6 Surprising Ways to Live Longer

A healthy sex life, practicing forgiveness and other tips for longevity.

Medically reviewed in September 2020

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The longest living people in the world, like those in the “Blue Zones” of Okinawa, Japan and Sardinia, Italy, stay physically fit by:

  • Building exercise into their daily routine
  • Eating a plant-based diet like the Mediterranean diet
  • Drinking alcohol in moderation: one serving a day for women and two for men

But these centenarians, or people who live to at least 100 years, know that health and wellness involve more than just caring for your body. To live long, you have to live right—that means nurturing your mind, spirit and family as well. Here are six ways to achieve that balance and put more meaningful years ahead of you.

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Support your partner

“Ongoing conflict in your relationship can hurt your mental health and decrease your immunity,” says Jennifer Sublett, MA, LPC-S, NCC,
 director-physician/provider relations & behavioral health outreach at the Medical Center of McKinney in McKinney, Texas. “But a positive, uplifting relationship can help you live longer and improve your quality of life."

In fact, people with a caring partner were more likely to survive cancer than those who were separated at the time of diagnosis, according to a review of over three million medical records. But the health benefits don’t just come from your relationship: “It’s about connecting with that number-one person in your life,” says Sublett.

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Love your bedtime routine

Your nighttime habits have more of an impact on your overall health than you’d expect. A healthy, satisfying sex life and a consistent, restful night’s sleep can protect against depression and add years to your life.

“Sex is a form of exercise, so it helps to keep your heart happy and healthy. Plus, if you’re having sex in the context of a positive relationship, you’ll be able to find those moments of deep intimacy and truly being present for each other,” says Sublett. What’s more, cuddling up next to a trusted partner can improve your quality of sleep.

It’s important to get enough Zzz’s since a chronic lack of sleep increases your risk of diabetes, heart disease and obesity.

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Be a student for life

There’s a strong connection between reading and longevity, says Sublett. Reading is an enjoyable way to stimulate your mind, plus it may actually help you live longer, according to a study from Social Science and Medicine. Individuals who read books for up to three and a half hours or more per week were 17 percent less likely to die over 12 years than non-readers. People who read even more than that were up to 23 percent less likely to die.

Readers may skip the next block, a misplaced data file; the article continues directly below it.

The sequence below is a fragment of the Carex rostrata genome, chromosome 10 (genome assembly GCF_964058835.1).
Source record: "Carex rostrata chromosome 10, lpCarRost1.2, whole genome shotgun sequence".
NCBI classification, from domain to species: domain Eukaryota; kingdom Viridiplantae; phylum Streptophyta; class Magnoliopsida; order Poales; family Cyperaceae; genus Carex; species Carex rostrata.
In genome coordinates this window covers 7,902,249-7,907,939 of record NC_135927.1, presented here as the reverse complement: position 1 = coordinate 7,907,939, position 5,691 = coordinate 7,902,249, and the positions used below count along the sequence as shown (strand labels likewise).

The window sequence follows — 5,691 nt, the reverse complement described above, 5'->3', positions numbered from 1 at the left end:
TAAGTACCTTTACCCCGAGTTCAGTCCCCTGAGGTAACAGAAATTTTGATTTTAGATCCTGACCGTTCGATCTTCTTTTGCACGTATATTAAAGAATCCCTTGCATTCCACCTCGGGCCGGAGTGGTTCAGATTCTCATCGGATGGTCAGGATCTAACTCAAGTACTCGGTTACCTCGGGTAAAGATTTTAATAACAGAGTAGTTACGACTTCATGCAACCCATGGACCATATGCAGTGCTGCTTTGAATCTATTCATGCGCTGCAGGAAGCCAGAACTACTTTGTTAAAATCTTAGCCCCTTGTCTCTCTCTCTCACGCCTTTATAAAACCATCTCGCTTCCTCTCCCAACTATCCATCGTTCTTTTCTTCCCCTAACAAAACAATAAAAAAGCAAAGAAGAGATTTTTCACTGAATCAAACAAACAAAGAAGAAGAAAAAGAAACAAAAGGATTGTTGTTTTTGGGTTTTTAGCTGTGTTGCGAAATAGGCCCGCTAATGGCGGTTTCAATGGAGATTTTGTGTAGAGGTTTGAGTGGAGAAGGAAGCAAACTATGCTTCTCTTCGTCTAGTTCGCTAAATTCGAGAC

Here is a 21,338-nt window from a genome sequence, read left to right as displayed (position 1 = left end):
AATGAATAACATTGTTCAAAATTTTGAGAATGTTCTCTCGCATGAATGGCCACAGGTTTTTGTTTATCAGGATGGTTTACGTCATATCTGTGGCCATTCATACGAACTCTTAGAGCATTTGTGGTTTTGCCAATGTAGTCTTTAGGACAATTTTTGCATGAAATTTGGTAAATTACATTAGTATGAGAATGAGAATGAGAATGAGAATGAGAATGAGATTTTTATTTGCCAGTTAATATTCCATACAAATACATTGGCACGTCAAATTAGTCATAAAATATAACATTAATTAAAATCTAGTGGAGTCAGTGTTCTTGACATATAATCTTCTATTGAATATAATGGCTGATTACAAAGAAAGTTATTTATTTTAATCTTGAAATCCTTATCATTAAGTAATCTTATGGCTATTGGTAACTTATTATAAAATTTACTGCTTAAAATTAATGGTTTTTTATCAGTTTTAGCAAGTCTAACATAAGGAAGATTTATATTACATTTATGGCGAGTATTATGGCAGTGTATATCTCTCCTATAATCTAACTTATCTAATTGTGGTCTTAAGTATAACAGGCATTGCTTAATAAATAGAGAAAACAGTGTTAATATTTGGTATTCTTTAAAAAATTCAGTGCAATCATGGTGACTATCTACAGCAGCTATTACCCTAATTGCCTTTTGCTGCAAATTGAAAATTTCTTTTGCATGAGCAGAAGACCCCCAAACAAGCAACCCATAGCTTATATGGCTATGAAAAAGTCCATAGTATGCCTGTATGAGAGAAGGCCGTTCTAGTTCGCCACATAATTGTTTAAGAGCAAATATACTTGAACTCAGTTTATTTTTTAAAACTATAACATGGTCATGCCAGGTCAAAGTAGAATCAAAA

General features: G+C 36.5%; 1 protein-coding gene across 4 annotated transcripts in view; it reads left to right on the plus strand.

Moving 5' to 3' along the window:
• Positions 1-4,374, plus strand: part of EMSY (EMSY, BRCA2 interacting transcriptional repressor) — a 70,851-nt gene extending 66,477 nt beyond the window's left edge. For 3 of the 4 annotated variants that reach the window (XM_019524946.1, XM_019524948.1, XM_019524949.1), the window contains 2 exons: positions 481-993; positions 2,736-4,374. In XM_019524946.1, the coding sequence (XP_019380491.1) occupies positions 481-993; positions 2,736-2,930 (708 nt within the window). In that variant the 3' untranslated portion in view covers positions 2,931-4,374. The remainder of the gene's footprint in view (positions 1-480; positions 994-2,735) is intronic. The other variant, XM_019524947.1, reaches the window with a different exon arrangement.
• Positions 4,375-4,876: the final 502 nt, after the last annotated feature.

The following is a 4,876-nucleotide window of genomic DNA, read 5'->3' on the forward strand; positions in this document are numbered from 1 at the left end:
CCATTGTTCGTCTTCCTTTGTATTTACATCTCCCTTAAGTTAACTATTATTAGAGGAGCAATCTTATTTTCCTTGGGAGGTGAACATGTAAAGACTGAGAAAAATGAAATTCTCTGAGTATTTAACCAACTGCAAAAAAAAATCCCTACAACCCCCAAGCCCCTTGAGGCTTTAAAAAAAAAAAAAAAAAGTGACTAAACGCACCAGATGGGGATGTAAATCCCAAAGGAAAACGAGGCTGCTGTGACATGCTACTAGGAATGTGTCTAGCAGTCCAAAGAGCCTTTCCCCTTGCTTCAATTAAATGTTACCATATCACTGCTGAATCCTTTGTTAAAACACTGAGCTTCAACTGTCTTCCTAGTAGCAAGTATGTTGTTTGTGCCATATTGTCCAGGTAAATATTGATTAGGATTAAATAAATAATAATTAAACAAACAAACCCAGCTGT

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Drink more water

It’s important to be mindful of the foods and the ingredients you’re putting in your body, says Sublett. That includes eating more whole fruits and vegetables and avoiding processed foods. But one of the most essential parts of a healthy diet is drinking enough water, she explains.

Drink an eight-ounce glass of H2O before every meal to help satisfy some of your hunger. That way you can make smart choices about how much food you’ll eat. Drinking more water throughout the day can prevent obesity by cutting your sugar, fat and calorie intake. It also:

  • Energizes you
  • Protects your kidneys
  • Lubricates your joints
  • Improves your circulation
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Shake up your sitting routine

If you sit for long stretches every day because of work or screen time, get moving now—the more you sit, the greater your risk of diabetes, cancer, heart disease and early death.

“Having to sit all day because of your job is a huge challenge, but even just 10 minutes of activity at a time can get your blood pumping and increase your productivity,” says Sublett. To fit in more activity:

  • Organize stand-up meetings.
  • Take the stairs: If you work in a high rise, start with just a few flights, then switch to the elevator. Each week, add a few extra floors to your routine.
  • Multi-task when binge watching a show: Do floor exercises, clean, cook healthy meals for the week ahead.
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Forgive and ask for forgiveness

“There's an old saying: we have issues in our tissues,” says Sublett. It means that if you experience prolonged stress due to resentment or an old conflict, that negativity is held in your body and mind.

“You’re setting yourself up for a variety of health conditions like heart disease, digestive problems, high blood pressure and others,” she explains.

It may be a tough conversation, but if you’re angry with a friend or loved one, be honest with them so you can reconcile. And if you’re the guilty party, it’s never too late to ask for forgiveness. Open communication can help you build stronger relationships, which are an essential part of leading a long and happy life.

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